Jeffrey Epstein denied bail in child sex-trafficking case

Jeffrey Epstein, center, appears in court in West Palm Beach, Fla., on July 30, 2008. A judge in federal court denied the accused child sex trafficker's request for bail on Thursday, July 18, 2019.



NEW YORK -- Jeffrey Epstein will remain behind bars after a judge denied the accused child sex trafficker's request for bail.

U.S. District Judge Richard Berman on Thursday turned aside Epstein's bid to be confined in his Manhattan mansion, where he had offered to pay for armed guards and wear an ankle bracelet tracking his location.

Instead, he will await his trial in jail, where he's been since his arrest on July 6, while he works with his team of lawyers to defend himself against accusations that he sexually assaulted teenage girls from 2002 to 2005.

Berman said the U.S. has established that Epstein posed a flight risk. He said his findings on the danger Epstein posed to the community were at the "heart of the decision" and that he found the defense's proposed bail package "irretrievably inadequate." He cited the danger to alleged and potential victims and the "compelling testimony" of the two alleged victims who testified during Monday's bail hearing.

"I doubt that any bail package can overcome danger to the community," the judge said.

Epstein, 66, faces a maximum sentence of 45 years in prison if convicted. The ruling is a win for prosecutors as it increases the pressure on Epstein.

Prosecutors argued in a hearing Monday that Epstein should remain locked up because of the risk he could flee to escape trial, victimize others or influence witnesses. Investigators found piles of cash, dozens of diamonds and an expired Austrian passport, with Epstein's picture and a different name, in a safe in his Manhattan home.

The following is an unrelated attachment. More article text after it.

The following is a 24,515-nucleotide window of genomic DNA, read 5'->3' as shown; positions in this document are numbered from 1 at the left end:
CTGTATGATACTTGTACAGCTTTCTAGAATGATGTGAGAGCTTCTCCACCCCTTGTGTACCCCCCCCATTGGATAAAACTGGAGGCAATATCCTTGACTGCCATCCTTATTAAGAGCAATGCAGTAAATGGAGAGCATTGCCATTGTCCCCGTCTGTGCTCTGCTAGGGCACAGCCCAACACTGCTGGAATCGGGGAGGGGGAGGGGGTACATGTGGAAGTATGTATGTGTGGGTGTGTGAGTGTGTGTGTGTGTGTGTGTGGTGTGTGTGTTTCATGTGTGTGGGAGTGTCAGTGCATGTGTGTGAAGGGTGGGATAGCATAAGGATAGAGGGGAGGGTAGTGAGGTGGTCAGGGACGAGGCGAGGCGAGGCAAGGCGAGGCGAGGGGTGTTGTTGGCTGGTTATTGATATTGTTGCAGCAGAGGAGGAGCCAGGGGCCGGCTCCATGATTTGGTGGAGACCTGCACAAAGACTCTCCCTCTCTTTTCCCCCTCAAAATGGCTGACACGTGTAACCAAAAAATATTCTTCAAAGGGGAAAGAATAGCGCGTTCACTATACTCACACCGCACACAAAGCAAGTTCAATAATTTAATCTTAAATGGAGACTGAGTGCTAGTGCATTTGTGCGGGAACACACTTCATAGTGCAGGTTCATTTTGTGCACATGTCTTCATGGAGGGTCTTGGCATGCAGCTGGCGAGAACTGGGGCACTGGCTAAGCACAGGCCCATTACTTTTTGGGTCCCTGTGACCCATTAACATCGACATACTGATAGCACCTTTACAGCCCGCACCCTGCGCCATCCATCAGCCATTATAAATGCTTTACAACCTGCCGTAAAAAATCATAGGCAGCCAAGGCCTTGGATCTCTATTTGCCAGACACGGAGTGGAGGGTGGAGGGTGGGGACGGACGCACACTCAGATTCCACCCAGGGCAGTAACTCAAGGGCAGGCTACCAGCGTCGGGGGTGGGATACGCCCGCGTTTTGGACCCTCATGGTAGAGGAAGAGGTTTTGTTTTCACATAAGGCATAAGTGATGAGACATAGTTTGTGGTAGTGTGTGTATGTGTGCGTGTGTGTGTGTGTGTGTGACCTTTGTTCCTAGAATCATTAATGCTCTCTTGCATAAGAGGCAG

Epstein has pleaded not guilty to charges of sex trafficking in minors and conspiracy and says he has fully complied with the law for the past 14 years. He said he got the passport in the 1980s to disguise his identity as a wealthy, Jewish American if he were ever kidnapped or taken hostage on a hijacked airliner.

Two women who claim they were abused by Epstein echoed prosecutors' pleas to keep him behind bars.

"He's a scary person to have walking the street," Courtney Wild told Berman in Monday's bail hearing. She urged the judge to deny him bail "for the safety of any other girls who are going through what I'm going through."

"I was 16 years old when I had the misfortune of meeting Jeffrey Epstein in New York," Annie Farmer said. "He later flew me to New Mexico. I want to voice my support that he not be set free."

Prosecutors said Epstein may try to pay off or intimidate witnesses if granted bail. They claim he made payments totaling $350,000 to two possible witnesses two days after the Miami Herald published a series on his alleged crimes in November. Epstein's lawyer, Martin Weinberg, said there had been no effort to interfere with any investigation and that these were merely payments to a former employee and a friend.

Epstein was arrested in New Jersey after stepping off his private jet from Paris. As a result of Berman's ruling, he'll be returned to the lower-Manhattan jail he's shared with Paul Manafort and Joaquin "El Chapo" Guzman.

Epstein's lawyers said he is being improperly prosecuted a second time for acts that ended in 2005 and were resolved in a federal non-prosecution agreement and guilty plea to two state charges of soliciting prostitution. He spent 13 months in prison, where he was allowed out to pursue his work as a fund manager six days a week.

They argued he has demonstrated "14 years of self-discipline," hasn't broken the law and had complied with all the requirements of his sex-offender status.

Prosecutors, pointing to Epstein's wealth, told Berman no conditions would ensure his appearance in court. Epstein gave the judge a one-page summary of his finances, which Berman called "cursory," saying Monday that it "does not fully assist me" in making his decision on bail.

The financial summary showed $559 million in assets, including $57 million in cash, $14 million in fixed income, $113 million in equities and $195 million held in hedge funds and private equity. His estimate of the value of six homes he owns includes the $55.9 million mansion on the Upper East Side and a $63.9 million private island in the U.S. Virgin Islands.

The case is U.S. v. Epstein, 19-cr-00490, U.S. District Court, Southern District of New York (Manhattan).

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